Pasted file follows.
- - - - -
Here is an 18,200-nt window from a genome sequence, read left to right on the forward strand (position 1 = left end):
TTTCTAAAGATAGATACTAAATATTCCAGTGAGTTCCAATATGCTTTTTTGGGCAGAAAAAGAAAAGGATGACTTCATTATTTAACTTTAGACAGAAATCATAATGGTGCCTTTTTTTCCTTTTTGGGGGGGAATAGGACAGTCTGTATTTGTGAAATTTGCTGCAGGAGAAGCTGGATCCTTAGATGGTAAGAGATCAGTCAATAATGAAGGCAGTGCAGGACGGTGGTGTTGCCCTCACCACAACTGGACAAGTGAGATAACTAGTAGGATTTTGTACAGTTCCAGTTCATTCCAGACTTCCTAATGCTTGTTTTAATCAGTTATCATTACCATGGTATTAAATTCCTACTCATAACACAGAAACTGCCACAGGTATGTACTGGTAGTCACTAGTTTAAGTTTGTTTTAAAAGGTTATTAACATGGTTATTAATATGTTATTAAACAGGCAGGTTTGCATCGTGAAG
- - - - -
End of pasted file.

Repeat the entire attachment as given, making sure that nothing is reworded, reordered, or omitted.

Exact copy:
Here is an 18,200-nt window from a genome sequence, read left to right on the forward strand (position 1 = left end):
TTTCTAAAGATAGATACTAAATATTCCAGTGAGTTCCAATATGCTTTTTTGGGCAGAAAAAGAAAAGGATGACTTCATTATTTAACTTTAGACAGAAATCATAATGGTGCCTTTTTTTCCTTTTTGGGGGGGAATAGGACAGTCTGTATTTGTGAAATTTGCTGCAGGAGAAGCTGGATCCTTAGATGGTAAGAGATCAGTCAATAATGAAGGCAGTGCAGGACGGTGGTGTTGCCCTCACCACAACTGGACAAGTGAGATAACTAGTAGGATTTTGTACAGTTCCAGTTCATTCCAGACTTCCTAATGCTTGTTTTAATCAGTTATCATTACCATGGTATTAAATTCCTACTCATAACACAGAAACTGCCACAGGTATGTACTGGTAGTCACTAGTTTAAGTTTGTTTTAAAAGGTTATTAACATGGTTATTAATATGTTATTAAACAGGCAGGTTTGCATCGTGAAG